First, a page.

Featured Research

from universities, journals, and other organizations

Migraine sufferers who experienced childhood abuse have greater risk of cardiovascular disease, study finds

Date:
June 25, 2010
Source:
American Headache Society
Summary:
Migraine sufferers who experienced abuse and neglect as children have a greater risk of cardiovascular (CV) disease including stroke and myocardial infarction (MI) among others, say scientists.

Migraine sufferers who experienced abuse and neglect as children have a greater risk of cardiovascular (CV) disease including stroke and myocardial infarction (MI) among others, say scientists presenting data at the American Headache Society's 52nd Annual Scientific Meeting in Los Angeles.

Related Articles


In a multi-center, cross-sectional study of more than 1,300 headache clinic patients diagnosed with migraine, investigators found a linear relationship between the risk of stroke, transient ischemic attack (TIA), MI, or all of these adverse outcomes and the total number of abuse types they experienced as children (physical, emotional or sexual abuse, or physical or emotional neglect.)

Patients in the study completed a self-administered electronic questionnaire which collected information on age, gender, race, highest educational level attained, body mass index, smoking status, history of childhood maltreatment, as well as self-reported physician-diagnosed CV conditions and risk factors such as hypertension, diabetes, obesity, and obstructive sleep apnea. The Childhood Trauma Questionnaire was used to assess physical, sexual, emotional abuse and physical, emotional neglect.

"It is clear from this work that early adverse experiences influence a migraine sufferers' cardiovascular health in adulthood," said Gretchen E. Tietjen, MD, of the University of Toledo College Of Medicine, who led the team from 11 neurology centers in the U.S. and Canada. "Other work has shown a link between childhood maltreatment and migraine and now we know that early abuse puts these adults at a greater risk of cardiovascular and cerebrovascular disease.

"Dr. Tietjen and her teams are pioneers in understanding the relationship between negative childhood experiences and migraine," said David Dodick, M.D., president of the AHS. "Now we need to drill even deeper to understand the relationship between migraine, aura status, childhood maltreatment and CV disease risk."


Story Source:

The above story is based on materials provided by American Headache Society. Note: Materials may be edited for content and length.


Cite This Page:

American Headache Society. "Migraine sufferers who experienced childhood abuse have greater risk of cardiovascular disease, study finds." ScienceDaily. ScienceDaily, 25 June 2010. <www.sciencedaily.com/releases/2010/06/100623085522.htm>.
American Headache Society. (2010, June 25). Migraine sufferers who experienced childhood abuse have greater risk of cardiovascular disease, study finds. ScienceDaily. Retrieved February 27, 2015 from www.sciencedaily.com/releases/2010/06/100623085522.htm
American Headache Society. "Migraine sufferers who experienced childhood abuse have greater risk of cardiovascular disease, study finds." ScienceDaily. www.sciencedaily.com/releases/2010/06/100623085522.htm (accessed February 27, 2015).

Share This


More From ScienceDaily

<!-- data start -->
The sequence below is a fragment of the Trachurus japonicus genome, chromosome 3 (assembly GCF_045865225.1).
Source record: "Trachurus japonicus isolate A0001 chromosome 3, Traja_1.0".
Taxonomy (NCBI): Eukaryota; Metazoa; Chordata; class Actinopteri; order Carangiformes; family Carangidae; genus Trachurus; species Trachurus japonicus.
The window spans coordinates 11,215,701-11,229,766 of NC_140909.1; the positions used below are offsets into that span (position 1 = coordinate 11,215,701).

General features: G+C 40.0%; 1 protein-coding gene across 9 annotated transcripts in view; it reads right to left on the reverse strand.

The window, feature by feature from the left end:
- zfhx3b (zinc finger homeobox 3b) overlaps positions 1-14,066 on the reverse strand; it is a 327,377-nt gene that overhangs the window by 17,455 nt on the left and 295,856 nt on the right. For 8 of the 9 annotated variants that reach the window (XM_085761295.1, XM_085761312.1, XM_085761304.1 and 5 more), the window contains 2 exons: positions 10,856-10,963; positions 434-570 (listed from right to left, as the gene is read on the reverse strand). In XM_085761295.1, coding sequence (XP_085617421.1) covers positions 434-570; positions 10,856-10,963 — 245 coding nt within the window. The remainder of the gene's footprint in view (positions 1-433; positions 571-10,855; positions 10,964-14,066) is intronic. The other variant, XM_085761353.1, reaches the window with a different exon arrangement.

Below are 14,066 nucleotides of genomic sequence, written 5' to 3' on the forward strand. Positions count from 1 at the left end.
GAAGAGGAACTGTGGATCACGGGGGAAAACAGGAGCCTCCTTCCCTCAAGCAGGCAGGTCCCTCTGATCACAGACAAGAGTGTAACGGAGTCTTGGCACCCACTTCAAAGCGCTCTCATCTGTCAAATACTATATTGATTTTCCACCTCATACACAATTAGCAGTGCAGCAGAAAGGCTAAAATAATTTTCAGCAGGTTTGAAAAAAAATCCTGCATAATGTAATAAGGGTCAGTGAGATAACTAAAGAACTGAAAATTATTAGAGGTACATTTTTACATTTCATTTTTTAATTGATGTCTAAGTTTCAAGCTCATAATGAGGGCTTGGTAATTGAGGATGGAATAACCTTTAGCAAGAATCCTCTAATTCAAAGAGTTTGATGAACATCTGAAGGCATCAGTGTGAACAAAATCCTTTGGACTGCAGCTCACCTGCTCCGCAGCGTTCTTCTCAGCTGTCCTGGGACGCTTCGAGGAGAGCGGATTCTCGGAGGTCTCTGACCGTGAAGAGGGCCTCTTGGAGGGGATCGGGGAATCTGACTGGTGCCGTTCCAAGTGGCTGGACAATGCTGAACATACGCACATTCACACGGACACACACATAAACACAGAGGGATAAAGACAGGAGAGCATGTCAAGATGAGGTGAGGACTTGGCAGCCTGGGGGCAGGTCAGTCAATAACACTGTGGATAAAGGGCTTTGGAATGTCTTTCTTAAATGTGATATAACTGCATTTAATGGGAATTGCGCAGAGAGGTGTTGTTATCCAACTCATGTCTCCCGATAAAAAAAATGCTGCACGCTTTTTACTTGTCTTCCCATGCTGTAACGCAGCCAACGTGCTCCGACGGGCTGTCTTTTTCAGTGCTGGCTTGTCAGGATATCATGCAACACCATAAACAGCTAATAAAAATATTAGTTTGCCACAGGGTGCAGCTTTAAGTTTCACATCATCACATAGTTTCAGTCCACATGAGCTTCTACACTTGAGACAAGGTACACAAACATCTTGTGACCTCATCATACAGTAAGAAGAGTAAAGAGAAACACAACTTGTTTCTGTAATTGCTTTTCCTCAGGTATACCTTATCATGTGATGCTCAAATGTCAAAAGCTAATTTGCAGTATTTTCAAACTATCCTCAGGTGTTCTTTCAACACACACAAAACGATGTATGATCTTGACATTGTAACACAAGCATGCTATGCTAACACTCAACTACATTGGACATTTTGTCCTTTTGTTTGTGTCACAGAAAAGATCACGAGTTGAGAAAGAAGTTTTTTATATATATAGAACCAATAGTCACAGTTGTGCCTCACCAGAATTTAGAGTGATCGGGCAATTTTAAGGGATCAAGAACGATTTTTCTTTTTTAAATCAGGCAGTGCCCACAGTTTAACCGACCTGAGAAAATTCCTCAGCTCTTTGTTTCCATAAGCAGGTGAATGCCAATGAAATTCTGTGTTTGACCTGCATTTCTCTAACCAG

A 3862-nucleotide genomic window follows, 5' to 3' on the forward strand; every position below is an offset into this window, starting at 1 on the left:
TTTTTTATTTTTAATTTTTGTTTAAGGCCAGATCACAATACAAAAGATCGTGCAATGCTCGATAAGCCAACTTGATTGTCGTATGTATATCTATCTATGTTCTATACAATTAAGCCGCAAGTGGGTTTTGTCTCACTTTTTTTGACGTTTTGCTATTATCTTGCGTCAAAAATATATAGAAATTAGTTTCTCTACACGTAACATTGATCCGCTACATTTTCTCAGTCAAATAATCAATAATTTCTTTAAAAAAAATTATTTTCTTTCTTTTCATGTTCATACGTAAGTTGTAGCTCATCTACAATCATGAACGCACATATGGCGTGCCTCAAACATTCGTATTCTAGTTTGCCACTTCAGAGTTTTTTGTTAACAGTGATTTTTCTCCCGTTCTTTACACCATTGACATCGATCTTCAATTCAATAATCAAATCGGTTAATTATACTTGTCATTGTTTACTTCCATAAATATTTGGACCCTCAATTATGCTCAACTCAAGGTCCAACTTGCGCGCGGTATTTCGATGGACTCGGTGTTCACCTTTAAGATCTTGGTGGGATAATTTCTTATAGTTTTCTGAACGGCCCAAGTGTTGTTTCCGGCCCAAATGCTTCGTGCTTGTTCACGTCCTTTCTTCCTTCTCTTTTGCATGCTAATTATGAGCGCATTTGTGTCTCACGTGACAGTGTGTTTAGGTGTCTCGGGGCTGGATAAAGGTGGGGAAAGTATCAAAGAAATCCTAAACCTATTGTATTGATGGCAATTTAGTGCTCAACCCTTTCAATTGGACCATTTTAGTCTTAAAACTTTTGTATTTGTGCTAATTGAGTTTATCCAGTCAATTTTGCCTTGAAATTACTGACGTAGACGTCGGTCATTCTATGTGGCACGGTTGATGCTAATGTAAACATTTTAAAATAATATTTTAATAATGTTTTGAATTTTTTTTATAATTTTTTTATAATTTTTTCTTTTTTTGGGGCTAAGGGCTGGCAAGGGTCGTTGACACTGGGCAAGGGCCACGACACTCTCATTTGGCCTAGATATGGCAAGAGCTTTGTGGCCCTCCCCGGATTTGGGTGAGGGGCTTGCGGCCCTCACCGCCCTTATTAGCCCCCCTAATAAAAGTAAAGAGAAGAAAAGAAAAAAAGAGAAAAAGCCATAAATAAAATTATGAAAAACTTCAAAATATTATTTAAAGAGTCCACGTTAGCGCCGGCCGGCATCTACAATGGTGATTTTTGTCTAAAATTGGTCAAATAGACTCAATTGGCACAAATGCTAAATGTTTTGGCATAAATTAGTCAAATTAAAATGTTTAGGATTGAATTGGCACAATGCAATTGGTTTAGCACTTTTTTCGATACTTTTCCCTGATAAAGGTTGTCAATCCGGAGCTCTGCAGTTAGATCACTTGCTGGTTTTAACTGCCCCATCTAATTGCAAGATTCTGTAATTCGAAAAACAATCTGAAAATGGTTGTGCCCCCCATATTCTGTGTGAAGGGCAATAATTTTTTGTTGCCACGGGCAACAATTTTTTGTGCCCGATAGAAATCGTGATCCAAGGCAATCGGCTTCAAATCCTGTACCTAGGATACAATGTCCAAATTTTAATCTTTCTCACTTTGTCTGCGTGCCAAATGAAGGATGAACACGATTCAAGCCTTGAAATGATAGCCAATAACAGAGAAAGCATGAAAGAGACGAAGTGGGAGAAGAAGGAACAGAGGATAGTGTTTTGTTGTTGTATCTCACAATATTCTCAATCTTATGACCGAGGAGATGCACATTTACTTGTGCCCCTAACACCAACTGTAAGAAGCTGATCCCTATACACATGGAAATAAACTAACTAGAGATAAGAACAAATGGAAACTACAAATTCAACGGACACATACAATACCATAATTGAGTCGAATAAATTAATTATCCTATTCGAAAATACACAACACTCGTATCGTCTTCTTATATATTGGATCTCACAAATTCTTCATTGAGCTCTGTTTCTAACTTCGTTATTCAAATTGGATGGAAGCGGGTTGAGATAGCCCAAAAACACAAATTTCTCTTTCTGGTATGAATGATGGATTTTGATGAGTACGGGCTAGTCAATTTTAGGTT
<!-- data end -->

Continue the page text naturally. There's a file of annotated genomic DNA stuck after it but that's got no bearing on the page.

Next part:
More Mind & Brain News

Friday, February 27, 2015

Featured Research

from universities, journals, and other organizations


Featured Videos

from AP, Reuters, AFP, and other news services

The Best Foods to Battle Stress

The Best Foods to Battle Stress

Buzz60 (Feb. 26, 2015) If you&apos;re dealing with anxiety, there are a few foods that can help. Krystin Goodwin (@krystingoodwin) has the best foods to tame stress. Video provided by Buzz60
Powered by NewsLook.com
Sleeping Too Much Or Too Little Might Increase Stroke Risk

Sleeping Too Much Or Too Little Might Increase Stroke Risk

Newsy (Feb. 26, 2015) People who sleep more than eight hours per night are 45 percent more likely to have a stroke, according to a University of Cambridge study. Video provided by Newsy
Powered by NewsLook.com
Mayor Says District of Columbia to Go Ahead With Pot Legalization

Mayor Says District of Columbia to Go Ahead With Pot Legalization

Reuters - News Video Online (Feb. 25, 2015) Washington&apos;s mayor says the District of Columbia will move forward with marijuana legalization, despite pushback from Congress. Rough Cut (no reporter narration). Video provided by Reuters
Powered by NewsLook.com
Marijuana Nowhere Near As Deadly As Alcohol: Study

Marijuana Nowhere Near As Deadly As Alcohol: Study

Newsy (Feb. 25, 2015) A new study says marijuana is about 114 times less deadly than alcohol. Video provided by Newsy
Powered by NewsLook.com

Search ScienceDaily

Number of stories in archives: 140,361

Find with keyword(s):
Enter a keyword or phrase to search ScienceDaily for related topics and research stories.

Save/Print:
Share:

Breaking News:

Strange & Offbeat Stories


Health & Medicine

Mind & Brain

Living & Well

In Other News

... from NewsDaily.com

Science News

Health News

Environment News

Technology News



Save/Print:
Share:

Free Subscriptions


Get the latest science news with ScienceDaily's free email newsletters, updated daily and weekly. Or view hourly updated newsfeeds in your RSS reader:

Get Social & Mobile


Keep up to date with the latest news from ScienceDaily via social networks and mobile apps:

Have Feedback?


Tell us what you think of ScienceDaily -- we welcome both positive and negative comments. Have any problems using the site? Questions?
Mobile: iPhone Android Web
Follow: Facebook Twitter Google+
Subscribe: RSS Feeds Email Newsletters
Latest Headlines Health & Medicine Mind & Brain Space & Time Matter & Energy Computers & Math Plants & Animals Earth & Climate Fossils & Ruins